An article by Dana Ganihar published in the Folio, volume 23, number 1: Focusing, Research and contemporary Science.
I once was on my way to become “a unit-model scientist,” a concept used by Gendlin to describe a person operating in the current scientific world-view. One of the features of unit-model science is explaining reality as being made out of separate units. I wanted to be a scientist as long as I remember myself. But after my Master’s degree in Neuroethology, I couldn’t continue. I felt that I’d been cut off from something alive in me . . . the scientific world view made me feel as though I were living in a machine-like, meaningless universe. I left science, convinced I’d never come back.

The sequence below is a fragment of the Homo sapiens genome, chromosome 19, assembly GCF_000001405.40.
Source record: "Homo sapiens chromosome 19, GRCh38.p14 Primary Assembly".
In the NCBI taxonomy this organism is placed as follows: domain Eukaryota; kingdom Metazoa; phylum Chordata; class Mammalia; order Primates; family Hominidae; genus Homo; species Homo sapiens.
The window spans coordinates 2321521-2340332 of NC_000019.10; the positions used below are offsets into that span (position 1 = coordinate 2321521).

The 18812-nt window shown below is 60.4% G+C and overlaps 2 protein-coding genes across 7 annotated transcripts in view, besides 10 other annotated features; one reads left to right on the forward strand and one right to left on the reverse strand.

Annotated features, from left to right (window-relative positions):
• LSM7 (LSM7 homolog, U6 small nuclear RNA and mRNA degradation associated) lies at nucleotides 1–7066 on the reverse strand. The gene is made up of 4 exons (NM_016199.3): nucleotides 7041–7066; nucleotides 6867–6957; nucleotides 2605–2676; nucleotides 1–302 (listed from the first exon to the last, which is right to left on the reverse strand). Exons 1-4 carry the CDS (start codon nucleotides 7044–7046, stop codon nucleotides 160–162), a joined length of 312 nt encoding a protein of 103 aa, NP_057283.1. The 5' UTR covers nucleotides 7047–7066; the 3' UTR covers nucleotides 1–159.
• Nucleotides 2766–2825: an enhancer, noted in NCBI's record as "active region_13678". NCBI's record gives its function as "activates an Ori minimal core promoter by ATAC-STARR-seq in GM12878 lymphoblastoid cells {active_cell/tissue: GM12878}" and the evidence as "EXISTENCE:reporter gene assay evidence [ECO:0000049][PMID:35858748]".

Seventeen years later, in a Focusing session, I got a felt sense that my whole body was becoming a DNA helix. I listened to the information which was encoded by this particular DNA, and what came, surprisingly and whole, was a message to go back to science and try to be a process-model scientist. That session was like a quantum leap that changed my life direction completely.
This article is an opportunity to reflect upon the six months since I started my journey as I felt sensed my way back to science. I hope that in subsequent articles I will write about Focusing with the scientific research itself.